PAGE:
Governor and environment minister survive car bomb, but others killed near seat of Yemeni government power
At least six people were killed by a car-bomb in Aden targeting two officials from Yemen’s internationally recognised government on Sunday, according to security sources.
The blast went off as Aden Governor Ahmed Lamlas and Environment Minister Salem al-Socotri’s convoy was passing through the area, the sources said. Both officials survived, but at least five others were killed and 11 wounded.
“A car bomb… on Al-Mualla Street exploded while the convoy of officials… was passing,” a Yemeni security source told AFP, adding that the victims were in the convoy.
Charred bodies were seen by a Reuters witness shortly after the large blast shook the city, where Yemen’s Saudi-backed government is based. Images showed police and firefighters working at the scene, while scores of onlookers gathered to inspect the damage.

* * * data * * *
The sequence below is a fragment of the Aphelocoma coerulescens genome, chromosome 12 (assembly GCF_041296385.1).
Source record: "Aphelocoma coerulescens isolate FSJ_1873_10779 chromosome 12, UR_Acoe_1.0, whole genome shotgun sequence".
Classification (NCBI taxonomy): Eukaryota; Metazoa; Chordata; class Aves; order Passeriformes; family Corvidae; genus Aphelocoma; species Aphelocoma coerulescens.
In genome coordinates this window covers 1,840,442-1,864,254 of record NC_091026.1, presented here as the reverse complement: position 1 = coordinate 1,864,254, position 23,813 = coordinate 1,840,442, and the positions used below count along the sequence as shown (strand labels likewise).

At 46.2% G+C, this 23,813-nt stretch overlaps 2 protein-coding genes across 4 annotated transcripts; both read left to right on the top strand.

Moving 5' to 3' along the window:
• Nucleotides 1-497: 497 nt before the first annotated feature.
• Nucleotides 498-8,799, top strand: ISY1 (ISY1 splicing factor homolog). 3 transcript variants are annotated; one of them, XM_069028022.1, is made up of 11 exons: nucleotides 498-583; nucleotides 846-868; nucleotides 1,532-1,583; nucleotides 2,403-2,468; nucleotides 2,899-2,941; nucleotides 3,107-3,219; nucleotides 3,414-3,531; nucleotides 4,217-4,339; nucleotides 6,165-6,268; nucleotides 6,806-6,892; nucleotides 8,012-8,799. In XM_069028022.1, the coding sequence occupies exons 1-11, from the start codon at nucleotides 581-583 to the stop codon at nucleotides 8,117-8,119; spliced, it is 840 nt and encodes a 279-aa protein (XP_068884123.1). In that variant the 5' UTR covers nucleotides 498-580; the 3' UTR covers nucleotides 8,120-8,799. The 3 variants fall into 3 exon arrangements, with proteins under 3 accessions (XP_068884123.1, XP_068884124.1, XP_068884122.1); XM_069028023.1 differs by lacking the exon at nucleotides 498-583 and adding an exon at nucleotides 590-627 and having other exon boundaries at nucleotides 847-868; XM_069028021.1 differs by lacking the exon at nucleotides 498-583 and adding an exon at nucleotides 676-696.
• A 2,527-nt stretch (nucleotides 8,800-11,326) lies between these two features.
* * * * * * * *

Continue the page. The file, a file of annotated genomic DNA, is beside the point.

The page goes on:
The source of the blast was a vehicle rigged with explosives, the security sources said.
Yemen’s prime minister and government ministers reside at the presidential palace in Aden’s central Crater district, while the president, Abd Rabbuh Mansour Hadi, is based in the Saudi capital Riyadh.
Hadi described the car-bomb as a “terrorist operation”, according to state news agency Saba, while Prime Minister Maeen Abdulmalek Saeed called for an investigation into the “terrorist and cowardly” attack. No one has yet claimed responsibility for the blast.
Lamlas and Socotri both belong to the United Arab Emirates-backed Southern Transitional Council (STC). The Aden governor is secretary general of the separatist group.
Last week, four fighters were left dead in Aden after clashes broke out between members of the STC.
South Yemen has been paralysed by the power struggle between the Saudi-backed government and the UAE-backed STC, leading to protests in recent months over widespread poverty and poor public services.
In December 2020, officials from the STC were integrated into the cabinet in an uneasy power-sharing agreement.
The nominal allies have been fighting the Iran-aligned Houthi movement, which controls the capital Sanaa and most of northern Yemen, since civil war broke out in 2014.
Source: Middle East Eye